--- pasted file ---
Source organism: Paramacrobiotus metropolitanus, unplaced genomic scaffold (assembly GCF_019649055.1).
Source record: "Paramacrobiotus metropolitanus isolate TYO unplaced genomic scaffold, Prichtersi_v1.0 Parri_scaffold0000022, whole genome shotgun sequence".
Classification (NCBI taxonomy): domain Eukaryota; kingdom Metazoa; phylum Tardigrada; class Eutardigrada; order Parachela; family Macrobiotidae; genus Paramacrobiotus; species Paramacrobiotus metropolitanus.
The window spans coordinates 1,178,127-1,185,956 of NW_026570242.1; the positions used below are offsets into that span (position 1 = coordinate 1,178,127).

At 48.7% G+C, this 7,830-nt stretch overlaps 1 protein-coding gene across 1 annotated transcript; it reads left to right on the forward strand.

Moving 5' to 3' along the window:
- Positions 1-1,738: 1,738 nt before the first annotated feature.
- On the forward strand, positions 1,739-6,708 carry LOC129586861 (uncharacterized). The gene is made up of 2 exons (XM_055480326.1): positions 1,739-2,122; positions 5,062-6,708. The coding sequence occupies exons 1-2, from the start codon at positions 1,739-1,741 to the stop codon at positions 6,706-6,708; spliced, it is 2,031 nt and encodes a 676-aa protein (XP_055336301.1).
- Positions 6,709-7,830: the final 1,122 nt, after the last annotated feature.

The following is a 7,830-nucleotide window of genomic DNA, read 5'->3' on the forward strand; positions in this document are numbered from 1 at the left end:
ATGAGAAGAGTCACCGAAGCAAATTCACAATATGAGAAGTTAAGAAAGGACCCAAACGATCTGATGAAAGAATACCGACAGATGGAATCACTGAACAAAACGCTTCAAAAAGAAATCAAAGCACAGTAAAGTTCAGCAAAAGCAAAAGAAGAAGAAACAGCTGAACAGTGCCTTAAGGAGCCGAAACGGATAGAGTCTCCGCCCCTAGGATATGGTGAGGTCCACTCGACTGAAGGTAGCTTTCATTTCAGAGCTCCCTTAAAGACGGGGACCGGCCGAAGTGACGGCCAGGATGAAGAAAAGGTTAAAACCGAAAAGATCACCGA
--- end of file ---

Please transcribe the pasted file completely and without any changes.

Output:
Source organism: Paramacrobiotus metropolitanus, unplaced genomic scaffold (assembly GCF_019649055.1).
Source record: "Paramacrobiotus metropolitanus isolate TYO unplaced genomic scaffold, Prichtersi_v1.0 Parri_scaffold0000022, whole genome shotgun sequence".
Classification (NCBI taxonomy): domain Eukaryota; kingdom Metazoa; phylum Tardigrada; class Eutardigrada; order Parachela; family Macrobiotidae; genus Paramacrobiotus; species Paramacrobiotus metropolitanus.
The window spans coordinates 1,178,127-1,185,956 of NW_026570242.1; the positions used below are offsets into that span (position 1 = coordinate 1,178,127).

At 48.7% G+C, this 7,830-nt stretch overlaps 1 protein-coding gene across 1 annotated transcript; it reads left to right on the forward strand.

Moving 5' to 3' along the window:
- Positions 1-1,738: 1,738 nt before the first annotated feature.
- On the forward strand, positions 1,739-6,708 carry LOC129586861 (uncharacterized). The gene is made up of 2 exons (XM_055480326.1): positions 1,739-2,122; positions 5,062-6,708. The coding sequence occupies exons 1-2, from the start codon at positions 1,739-1,741 to the stop codon at positions 6,706-6,708; spliced, it is 2,031 nt and encodes a 676-aa protein (XP_055336301.1).
- Positions 6,709-7,830: the final 1,122 nt, after the last annotated feature.

The following is a 7,830-nucleotide window of genomic DNA, read 5'->3' on the forward strand; positions in this document are numbered from 1 at the left end:
ATGAGAAGAGTCACCGAAGCAAATTCACAATATGAGAAGTTAAGAAAGGACCCAAACGATCTGATGAAAGAATACCGACAGATGGAATCACTGAACAAAACGCTTCAAAAAGAAATCAAAGCACAGTAAAGTTCAGCAAAAGCAAAAGAAGAAGAAACAGCTGAACAGTGCCTTAAGGAGCCGAAACGGATAGAGTCTCCGCCCCTAGGATATGGTGAGGTCCACTCGACTGAAGGTAGCTTTCATTTCAGAGCTCCCTTAAAGACGGGGACCGGCCGAAGTGACGGCCAGGATGAAGAAAAGGTTAAAACCGAAAAGATCACCGA